The BOA dial isn’t a deal breaker, but for me the sole is. Namely, the cleat pocket position and the resulting increase in q-factor. 

Compared to the previous generation Wölvhammer, the cleat pocket has been moved inwards by about 10mm on each boot. That has an effect of increasing the q-factor by around 20mm. You can make up for some of that if you’re using cleats that offer horizontal adjustment, but those like the Time ATAC cleats (a favorite of many fat bikers) are fixed laterally. 

Depending on your size, and sensitivity to q-factor, this may or may not be a huge deal. Also, if you’re riding a normal mountain bike and you find that winter cycling boots often hit the seatstays or chainstays of your bike, these boots could actually be beneficial. But in the world of fat bikes where companies are actively working to decrease the q-factor of super wide cranksets, these boots seem like a step in the wrong direction. For me, that means I’m going to keep riding my 45NRTH Wölvhammer Red Wing Edition boots which are still my favorite – as they break in, they keep getting better. 

Trail Butter NW IPA nut butter ride fuel

Trail Butter NW IPA nut butter healthy natural ride nutrition

A little over a year ago Trail Butter added this limited edition hoppy beer-flavored squeezable trail snack to their line-up. And while this particular flavor isn’t around anymore, there are plenty of others to choose from, like a new Spiced Chai and Apple Strudel flavors. All essentially follow the same formula – mixing natural almond butter with other nuts, seeds & berries to create healthy “paleo & keto friendly” nutrition to eat on the go, without feeling super sugary.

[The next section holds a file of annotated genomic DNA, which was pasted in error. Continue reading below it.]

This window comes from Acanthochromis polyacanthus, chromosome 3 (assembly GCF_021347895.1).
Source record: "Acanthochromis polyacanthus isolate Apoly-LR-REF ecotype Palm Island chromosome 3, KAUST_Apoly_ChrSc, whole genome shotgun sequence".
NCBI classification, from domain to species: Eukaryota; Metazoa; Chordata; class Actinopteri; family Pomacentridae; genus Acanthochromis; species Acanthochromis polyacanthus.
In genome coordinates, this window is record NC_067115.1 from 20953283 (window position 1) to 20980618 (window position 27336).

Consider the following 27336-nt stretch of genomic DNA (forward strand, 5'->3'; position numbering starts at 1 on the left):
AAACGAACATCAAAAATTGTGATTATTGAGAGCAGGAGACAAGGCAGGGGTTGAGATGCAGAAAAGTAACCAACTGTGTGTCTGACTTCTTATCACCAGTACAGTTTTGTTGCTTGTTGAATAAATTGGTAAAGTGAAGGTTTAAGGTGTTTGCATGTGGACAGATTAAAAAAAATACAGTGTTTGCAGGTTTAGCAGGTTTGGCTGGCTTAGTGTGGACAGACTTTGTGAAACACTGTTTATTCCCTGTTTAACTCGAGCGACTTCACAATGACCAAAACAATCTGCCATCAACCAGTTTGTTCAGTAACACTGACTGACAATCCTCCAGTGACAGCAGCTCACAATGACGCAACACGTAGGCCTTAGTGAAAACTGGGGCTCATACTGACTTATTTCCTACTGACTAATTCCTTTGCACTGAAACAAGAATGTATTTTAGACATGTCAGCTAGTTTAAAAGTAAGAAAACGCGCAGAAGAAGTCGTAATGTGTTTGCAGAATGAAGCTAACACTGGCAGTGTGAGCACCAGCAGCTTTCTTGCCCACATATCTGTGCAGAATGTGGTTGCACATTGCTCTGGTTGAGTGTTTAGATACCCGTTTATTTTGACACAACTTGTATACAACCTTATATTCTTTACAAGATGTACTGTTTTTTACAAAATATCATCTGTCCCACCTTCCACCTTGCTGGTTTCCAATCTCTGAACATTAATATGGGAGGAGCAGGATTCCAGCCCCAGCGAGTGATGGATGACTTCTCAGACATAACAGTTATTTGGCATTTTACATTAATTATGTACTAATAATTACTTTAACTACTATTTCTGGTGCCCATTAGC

Trail Butter NW IPA nut butter healthy natural ride nutrition, vs. a classic banana

I’ve now had the Dark Choloclate & Coffee, Maple Syrup & Sea Salt, Original Trail Mix, and this NW IPA flavor and can recommend them to anyone looking for an alternative to sugar gels… with a small caveat… bring plenty of water! Maybe a classic banana to wash it down?

Have you ever eaten peanut butter out of the jar (like me)? These Trail Butters are like 200% stickier than any Jif, Skippy, or any organic Whole Foods peanut butter you’ve ever tried. And you have to knead them quite well to mix butter & oils before you eat it. Think, taking a mouthful and your tongue could become fused to the roof of your mouth. But they are super tasty – and the distinct hop flavor of this IPA one was quite unique. Just have that water bottle ready.

Trail Butter NW IPA nut butter healthy natural ride nutrition, as a tire boot

Trail Butter comes in many flavors, and various sizes. On the bike, I’d have to recommend the single serving (33g) 200-calorie Lil’ Squeeze packs because they also double as a very effective tire boot for when you cut a giant hole in a gravel tire far from home! The small packs cost $24 for 12, $7 for a 3-pack sampler, with a 10% discount if you subscribe to regular deliveries.

A larger 128g/4.5oz multi-serving Big Squeeze pack is also available (and a tiny bit easier to knead) but more bulky for cycling, and actually more expensive per gram. All options & flavors are available on Amazon w/ free Prime shipping.

Specialized Element Shoe Covers 

Specialized Element Shoe Covers Full view